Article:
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Here’s the Gear You Need to Deep-Fry with Confidence
With the right tools and tips on hand, you can deep-fry anything.
Scott Kathan

Really, honestly, no joke: As long as you have some basic kitchen gear, deep frying isn’t hard at all. Just make sure to pay attention to the details and have everything set up and ready to go before you start cooking. Here are the six pieces of equipment you need to start frying with confidence.

1. Dutch Oven

While you could deep-fry in a smaller vessel, we prefer using a Dutch oven because its high walls help contain splatter, and its large capacity means that you can use enough oil without it overflowing or overcrowding the pot. We like to fry in heavier pots because they typically retain heat better, so the oil stays at a more consistent temperature.

Test Kitchen’s Winning Model: Le Creuset 7¼ Quart Round Dutch Oven (about $385)

Test Kitchen’s Best Buy Model: Cuisinart Chef’s Classic Enameled Cast Iron Covered Casserole (about $76)

2. Clip-On Thermometer

Proper deep frying requires the proper oil temperature. If the oil is too hot, the outside will look done when the food isn’t fully cooked; if the oil is too cool, the food will absorb too much oil and be greasy, and it won’t brown in a timely fashion. You can use an instant-read thermometer to repeatedly check the oil temp, but clip-on models give you a continual reading and free up your hands to do the important stuff—the frying.

Test Kitchen’s Winning Model: ThermoWorks ChefAlarm (about $64)

3. Instant-Read Thermometer

Because most fried food has a crisp coating, it is difficult to tell at a glance if the food inside is cooked through properly. A good instant-read thermometer takes the guesswork out of gauging doneness.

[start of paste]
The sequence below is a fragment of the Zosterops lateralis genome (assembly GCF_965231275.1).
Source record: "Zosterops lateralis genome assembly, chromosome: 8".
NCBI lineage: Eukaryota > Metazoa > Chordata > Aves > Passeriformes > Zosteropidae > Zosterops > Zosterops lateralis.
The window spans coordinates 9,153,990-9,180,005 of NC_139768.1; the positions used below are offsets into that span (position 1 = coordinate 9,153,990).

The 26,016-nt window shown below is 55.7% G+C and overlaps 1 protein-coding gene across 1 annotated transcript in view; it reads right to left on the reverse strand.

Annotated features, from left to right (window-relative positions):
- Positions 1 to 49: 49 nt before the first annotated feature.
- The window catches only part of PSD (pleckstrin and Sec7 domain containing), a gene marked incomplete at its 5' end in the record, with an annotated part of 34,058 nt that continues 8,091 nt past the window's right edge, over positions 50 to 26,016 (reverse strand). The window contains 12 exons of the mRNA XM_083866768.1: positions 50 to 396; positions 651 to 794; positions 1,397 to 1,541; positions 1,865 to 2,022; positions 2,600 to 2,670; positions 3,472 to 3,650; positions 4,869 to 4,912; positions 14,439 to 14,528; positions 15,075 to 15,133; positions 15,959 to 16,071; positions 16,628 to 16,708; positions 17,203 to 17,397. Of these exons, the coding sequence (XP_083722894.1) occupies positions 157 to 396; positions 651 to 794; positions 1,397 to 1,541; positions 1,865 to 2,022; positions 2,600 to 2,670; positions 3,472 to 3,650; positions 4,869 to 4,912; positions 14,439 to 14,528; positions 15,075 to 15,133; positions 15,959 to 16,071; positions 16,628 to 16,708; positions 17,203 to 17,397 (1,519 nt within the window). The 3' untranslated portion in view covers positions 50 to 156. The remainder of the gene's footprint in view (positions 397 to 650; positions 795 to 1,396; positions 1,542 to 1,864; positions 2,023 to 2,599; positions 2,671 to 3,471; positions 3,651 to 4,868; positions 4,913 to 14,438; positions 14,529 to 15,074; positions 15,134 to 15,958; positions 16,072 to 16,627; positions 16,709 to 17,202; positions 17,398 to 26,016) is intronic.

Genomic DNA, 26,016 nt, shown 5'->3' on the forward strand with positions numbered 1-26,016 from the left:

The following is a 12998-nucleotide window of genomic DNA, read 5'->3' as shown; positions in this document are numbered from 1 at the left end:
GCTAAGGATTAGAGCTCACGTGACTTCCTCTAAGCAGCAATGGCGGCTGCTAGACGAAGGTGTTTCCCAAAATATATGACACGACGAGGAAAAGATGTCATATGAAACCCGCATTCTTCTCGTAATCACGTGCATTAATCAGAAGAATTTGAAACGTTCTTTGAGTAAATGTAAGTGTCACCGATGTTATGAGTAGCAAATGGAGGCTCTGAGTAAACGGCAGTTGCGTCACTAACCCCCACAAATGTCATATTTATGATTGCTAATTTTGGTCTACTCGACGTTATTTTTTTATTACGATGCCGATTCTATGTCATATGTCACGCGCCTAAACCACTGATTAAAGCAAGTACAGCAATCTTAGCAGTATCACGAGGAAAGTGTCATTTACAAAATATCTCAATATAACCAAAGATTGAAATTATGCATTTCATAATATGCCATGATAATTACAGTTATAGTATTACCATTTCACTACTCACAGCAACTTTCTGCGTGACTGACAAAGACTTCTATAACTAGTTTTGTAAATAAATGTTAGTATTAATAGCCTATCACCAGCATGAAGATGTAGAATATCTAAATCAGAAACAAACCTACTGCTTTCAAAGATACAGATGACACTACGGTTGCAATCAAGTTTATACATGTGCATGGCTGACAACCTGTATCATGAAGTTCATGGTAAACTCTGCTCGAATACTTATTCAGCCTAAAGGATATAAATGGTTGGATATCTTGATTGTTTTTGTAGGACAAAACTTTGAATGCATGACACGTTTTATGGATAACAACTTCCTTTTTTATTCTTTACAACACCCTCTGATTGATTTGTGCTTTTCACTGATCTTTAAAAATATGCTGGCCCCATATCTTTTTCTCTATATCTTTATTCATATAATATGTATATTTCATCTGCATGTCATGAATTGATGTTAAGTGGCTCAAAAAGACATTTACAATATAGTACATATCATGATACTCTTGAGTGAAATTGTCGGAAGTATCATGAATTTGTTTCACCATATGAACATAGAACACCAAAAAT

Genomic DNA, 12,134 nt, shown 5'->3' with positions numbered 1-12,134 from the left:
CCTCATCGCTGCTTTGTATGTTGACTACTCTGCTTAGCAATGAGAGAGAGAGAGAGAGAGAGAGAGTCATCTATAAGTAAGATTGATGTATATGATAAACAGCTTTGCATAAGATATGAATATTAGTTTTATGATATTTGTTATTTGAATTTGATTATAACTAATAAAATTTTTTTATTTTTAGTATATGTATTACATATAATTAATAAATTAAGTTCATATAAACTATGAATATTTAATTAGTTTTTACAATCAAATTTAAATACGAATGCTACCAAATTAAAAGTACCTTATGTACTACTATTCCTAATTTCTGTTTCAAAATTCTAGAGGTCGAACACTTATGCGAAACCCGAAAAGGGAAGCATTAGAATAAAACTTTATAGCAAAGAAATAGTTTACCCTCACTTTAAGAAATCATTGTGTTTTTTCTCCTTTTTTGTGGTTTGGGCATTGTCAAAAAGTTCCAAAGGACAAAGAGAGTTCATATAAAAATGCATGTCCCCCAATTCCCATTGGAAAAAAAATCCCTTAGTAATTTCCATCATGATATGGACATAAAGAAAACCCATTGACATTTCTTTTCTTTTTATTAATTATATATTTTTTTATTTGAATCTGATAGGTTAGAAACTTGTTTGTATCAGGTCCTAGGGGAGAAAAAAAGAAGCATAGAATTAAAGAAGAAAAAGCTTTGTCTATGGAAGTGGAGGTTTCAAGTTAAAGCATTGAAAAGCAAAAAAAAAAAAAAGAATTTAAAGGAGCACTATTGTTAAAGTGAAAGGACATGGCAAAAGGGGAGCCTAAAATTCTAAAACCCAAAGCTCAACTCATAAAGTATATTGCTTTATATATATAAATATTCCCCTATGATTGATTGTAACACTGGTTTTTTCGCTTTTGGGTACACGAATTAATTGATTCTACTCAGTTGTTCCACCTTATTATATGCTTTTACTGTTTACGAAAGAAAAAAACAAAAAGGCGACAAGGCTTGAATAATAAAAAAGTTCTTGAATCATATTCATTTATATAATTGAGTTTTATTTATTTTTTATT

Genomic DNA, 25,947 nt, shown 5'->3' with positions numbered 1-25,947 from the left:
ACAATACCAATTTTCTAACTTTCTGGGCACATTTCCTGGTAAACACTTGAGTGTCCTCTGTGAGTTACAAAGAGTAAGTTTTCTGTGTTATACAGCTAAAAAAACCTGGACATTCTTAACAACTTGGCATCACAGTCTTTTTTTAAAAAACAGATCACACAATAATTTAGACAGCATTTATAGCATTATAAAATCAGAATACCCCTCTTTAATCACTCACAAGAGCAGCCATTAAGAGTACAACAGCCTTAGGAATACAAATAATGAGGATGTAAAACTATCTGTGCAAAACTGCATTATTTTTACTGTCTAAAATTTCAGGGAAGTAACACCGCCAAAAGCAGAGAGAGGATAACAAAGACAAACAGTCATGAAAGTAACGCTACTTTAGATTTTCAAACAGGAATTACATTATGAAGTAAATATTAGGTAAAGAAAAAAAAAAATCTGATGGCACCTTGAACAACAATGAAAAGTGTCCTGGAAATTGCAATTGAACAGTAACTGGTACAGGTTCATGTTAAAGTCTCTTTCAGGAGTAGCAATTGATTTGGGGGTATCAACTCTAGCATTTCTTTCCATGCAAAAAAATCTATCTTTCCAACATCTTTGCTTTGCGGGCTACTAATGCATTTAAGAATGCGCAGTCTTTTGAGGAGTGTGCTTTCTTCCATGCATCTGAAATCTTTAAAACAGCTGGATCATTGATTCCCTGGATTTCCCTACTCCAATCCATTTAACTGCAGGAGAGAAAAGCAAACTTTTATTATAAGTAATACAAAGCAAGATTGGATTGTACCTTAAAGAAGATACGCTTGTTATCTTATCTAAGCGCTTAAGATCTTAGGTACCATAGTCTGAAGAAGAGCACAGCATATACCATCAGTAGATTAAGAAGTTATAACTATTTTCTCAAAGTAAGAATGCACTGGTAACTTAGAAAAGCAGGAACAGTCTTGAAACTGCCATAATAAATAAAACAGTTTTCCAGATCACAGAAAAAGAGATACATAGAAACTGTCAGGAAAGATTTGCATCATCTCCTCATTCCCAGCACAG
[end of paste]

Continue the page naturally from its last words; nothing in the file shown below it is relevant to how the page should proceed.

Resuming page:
Test Kitchen’s Winning Model: ThermoWorks Thermapen Mk4 (about $99)

4. Rimmed Baking Sheet and Wire Rack

Fried Chicken

We use a wire rack set inside a rimmed sheet for holding breaded foods (such as chicken) before frying so the coating can set; the air circulation coming through the rack is key here. And we use the same setup (either washing the original rack or pulling out spares), often lined with paper towels to absorb excess oil, to drain and cool the foods once fried.

Test Kitchen’s Winning Models: Nordic Ware Baker’s Half Sheet (about $15), Checkered Chef Cooling Rack (about $12)

5. Tongs

A good pair of tongs are a cook’s best friend. The best ones are nimble enough to maneuver easily without crushing delicate items and sturdy enough to handle big jobs. When it comes to deep frying, they're ideal for flipping or removing foods from hot oil.  

Test Kitchen’s Winning Model: OXO Good Grips 12-Inch Tongs (about $13)

6. Spider Skimmer

A spider skimmer functions like a huge slotted spoon and can easily and safely move large quantities of fried foods out of hot oil. Spider skimmers are great for everyday tasks such as boiling ravioli, potatoes, or green beans.

Test Kitchen’s Winning Model: Rösle Wire Skimmer (about $30)

20 Deep-Frying Recipes You Can Cook at Home with Confidence

With a few minutes of deep-frying—and our simple tricks—you'll be eating homemade fried chicken, catfish, churros, and more.

What's your favorite food to deep-fry? Let us know in the comments! And if you're looking for tips related to deep frying, check out the article links below.